Desert Son


Boston accountant Carter Spence lived an uneventful life, free of deep connections and romantic attachments, and he liked it that way.  That all changes, and Carters world turns on its side, when he and his parents are involved in a car accident.  As emergency crews try their best to save them, Carter finds himself floating above the accident site in a true out-of-body experience.  On the far side of a white cloud Carter is reunited with many people from his life who have passed on, and given a message by a mysterious woman he doesn't recognize.  

After the brief encounter Carter questions his entire life and the truth of his identity.  He regains consciousness at the side of the highway and learns that parents have been killed, and the decision to pursue the interrupted conversation has him embarking on a journey of self-discovery leading to Boulder, Colorado and finally feeling alive.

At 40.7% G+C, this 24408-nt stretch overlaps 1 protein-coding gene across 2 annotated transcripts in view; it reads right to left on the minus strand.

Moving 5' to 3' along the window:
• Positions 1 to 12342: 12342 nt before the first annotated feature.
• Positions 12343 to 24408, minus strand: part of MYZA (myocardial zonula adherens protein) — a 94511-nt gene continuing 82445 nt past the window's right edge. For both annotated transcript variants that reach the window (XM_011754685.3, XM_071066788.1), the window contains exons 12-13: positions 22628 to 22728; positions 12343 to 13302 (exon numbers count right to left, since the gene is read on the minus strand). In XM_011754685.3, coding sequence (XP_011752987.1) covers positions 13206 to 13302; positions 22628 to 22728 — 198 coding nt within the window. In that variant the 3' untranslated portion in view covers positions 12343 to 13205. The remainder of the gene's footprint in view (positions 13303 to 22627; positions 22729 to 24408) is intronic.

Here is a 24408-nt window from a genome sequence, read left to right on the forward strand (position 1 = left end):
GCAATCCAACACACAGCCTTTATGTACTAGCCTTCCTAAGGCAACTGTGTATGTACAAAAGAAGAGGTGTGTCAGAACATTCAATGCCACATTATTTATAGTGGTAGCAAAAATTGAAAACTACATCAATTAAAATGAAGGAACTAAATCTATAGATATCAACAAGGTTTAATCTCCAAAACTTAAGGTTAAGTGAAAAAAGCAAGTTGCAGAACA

This novel had an extremely slow start. The multiple flashbacks quickly become a distraction making it necessary to reread many of the pages. Carters inability to feel anything for the Spences after the discovery of the truth about his lineage was insensitive, perhaps ungrateful. As the main character he was hard to root for. Overall, while time-travel/reincarnation type pieces may not be a readers genre of choice, the authors word choice and breadth of description made the story enjoyable enough that, with a little work, it could win over even the harshest critic. 

Amy Willis